ONE SENTENCE SYNOPSIS
We all want to be something when we grow up… but is there any hope for that in today’s world?
ONE PARAGRAPH SYNOPSIS
To Be Something documents the dreams that our youth in the world have for our future. But with all that’s going on in the world in this current day and age – poverty, conflict, inequality and corruption… is there any hope for these dreams to eventuate? who actually is responsible for making these dreams come true?
Unit Production Manager – Jessie Mahina Caesar
First Assistant Director – Jessie Mahina Caesar
Second Assistant Director – Jessie Mahina Caesar
Narrator/Main Character – Jessie Mahina Caesar
Child with dreams #1 – Foxx Berlowitz
Child with dreams #2 – Nicole Cruz
Child with dreams #3 – Anihera Proctor
Child with dreams #4 – TeAwanui Proctor
Child with dreams #5 – Callum Fitzjohn
Child with dreams #6 – Cianan Fitzjohn
Camera – Tanika Berlowitz, Caitlin Fitzjohn, Haydnn Reeves-Price
Stock Footage – Pexels Stock Photo & Video (https://www.pexels.com/license/), Internet Archive (https://archive.org/), Coverr Stock Photo & Video (https://coverr.co/license)
Music – Freeplay Music
Song(s) – Driving Upstate, The Rules Of Disgrace, Distracted
Post-Production – Jessie Mahina Caesar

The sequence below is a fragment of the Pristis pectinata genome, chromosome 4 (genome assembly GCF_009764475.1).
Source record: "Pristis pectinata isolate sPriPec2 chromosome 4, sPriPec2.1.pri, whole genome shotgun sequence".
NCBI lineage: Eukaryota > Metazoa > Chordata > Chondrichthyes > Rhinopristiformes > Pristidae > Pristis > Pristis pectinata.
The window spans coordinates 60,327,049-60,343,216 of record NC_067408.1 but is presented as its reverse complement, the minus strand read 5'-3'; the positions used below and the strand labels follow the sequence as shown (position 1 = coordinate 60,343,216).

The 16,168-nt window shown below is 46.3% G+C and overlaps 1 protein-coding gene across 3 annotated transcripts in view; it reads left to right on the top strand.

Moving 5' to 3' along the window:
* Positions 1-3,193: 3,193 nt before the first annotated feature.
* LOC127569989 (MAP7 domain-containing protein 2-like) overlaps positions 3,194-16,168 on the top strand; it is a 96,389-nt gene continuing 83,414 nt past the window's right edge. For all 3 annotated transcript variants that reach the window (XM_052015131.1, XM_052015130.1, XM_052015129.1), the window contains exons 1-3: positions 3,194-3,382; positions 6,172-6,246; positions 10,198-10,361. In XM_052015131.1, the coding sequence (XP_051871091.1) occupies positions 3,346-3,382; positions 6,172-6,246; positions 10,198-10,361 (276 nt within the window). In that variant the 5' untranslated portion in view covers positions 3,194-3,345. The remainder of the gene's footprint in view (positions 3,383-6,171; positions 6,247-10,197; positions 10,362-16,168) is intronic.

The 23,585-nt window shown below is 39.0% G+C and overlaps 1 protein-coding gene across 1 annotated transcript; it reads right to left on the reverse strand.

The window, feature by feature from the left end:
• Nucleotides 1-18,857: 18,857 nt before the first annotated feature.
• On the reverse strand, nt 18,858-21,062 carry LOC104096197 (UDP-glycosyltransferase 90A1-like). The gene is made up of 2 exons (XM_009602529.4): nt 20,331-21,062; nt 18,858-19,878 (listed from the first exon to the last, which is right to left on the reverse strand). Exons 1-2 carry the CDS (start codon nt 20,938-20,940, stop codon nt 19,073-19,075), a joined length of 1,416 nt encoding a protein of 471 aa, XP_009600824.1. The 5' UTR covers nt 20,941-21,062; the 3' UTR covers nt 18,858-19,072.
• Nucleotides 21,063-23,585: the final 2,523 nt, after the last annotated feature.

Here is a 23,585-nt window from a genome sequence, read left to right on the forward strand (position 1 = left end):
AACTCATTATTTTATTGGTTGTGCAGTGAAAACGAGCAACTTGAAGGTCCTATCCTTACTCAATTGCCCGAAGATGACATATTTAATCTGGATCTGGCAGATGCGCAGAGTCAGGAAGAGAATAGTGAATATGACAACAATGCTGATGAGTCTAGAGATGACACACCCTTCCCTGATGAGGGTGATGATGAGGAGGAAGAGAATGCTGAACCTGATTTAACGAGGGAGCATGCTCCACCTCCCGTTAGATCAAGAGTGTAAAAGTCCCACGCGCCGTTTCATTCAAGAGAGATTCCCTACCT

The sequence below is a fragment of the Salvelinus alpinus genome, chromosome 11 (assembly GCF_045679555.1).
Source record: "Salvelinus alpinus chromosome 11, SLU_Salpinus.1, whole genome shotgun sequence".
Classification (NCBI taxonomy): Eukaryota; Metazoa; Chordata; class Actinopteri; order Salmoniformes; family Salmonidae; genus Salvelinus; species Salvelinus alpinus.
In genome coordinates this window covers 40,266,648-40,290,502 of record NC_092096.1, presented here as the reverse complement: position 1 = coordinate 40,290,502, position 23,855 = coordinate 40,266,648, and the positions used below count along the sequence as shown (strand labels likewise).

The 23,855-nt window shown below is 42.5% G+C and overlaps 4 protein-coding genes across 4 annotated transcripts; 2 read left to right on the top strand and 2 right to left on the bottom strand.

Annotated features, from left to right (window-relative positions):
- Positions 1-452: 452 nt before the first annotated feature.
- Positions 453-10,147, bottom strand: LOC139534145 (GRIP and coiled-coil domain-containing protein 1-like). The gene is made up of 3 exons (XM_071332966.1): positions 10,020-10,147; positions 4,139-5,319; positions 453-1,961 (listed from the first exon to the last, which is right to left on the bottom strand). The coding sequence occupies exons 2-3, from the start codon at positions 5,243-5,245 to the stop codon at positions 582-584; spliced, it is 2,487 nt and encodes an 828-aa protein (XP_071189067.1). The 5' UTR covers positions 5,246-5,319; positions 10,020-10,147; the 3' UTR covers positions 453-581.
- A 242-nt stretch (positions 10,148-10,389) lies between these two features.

In class, we’ve discussed how recorded images and sound can convey a sense of authenticity, and/or persuade us to think about the real world. This is an idea that inspired the entirety of my film, ‘To Be Something’.
After much consideration on how I was to execute this project, considering the COVID-19 restrictions, I had decided to take on the assignment alone, and make use of entirely voice-over narrative, stock and found footage and interviews. This means that this idea of using recorded images and sound to convey a sense of authenticity and persuade the audience to think about the real world, was paramount and would become my main focus.
‘To Be Something’ is based around my own personal ideas on the world. While they’re personal thoughts and opinions, they seem to be thoughts and opinions that a lot of us similarly share – That is, that that the current state of the world isn’t great, and at this rate is crushing the spirit of most of us; furthermore, if we continue to go this way it will just be a never ending cycle. So to convey these ideas, I came back to the original one we had in class, of using sound, through voice-over narration that I did myself, to discuss these ideas. I then thought to include stock footage, in between interviews with children that I collected from their parents, that would help support my opinions through the use of images that were related and helped generate thoughts about what I was discussing in the narration.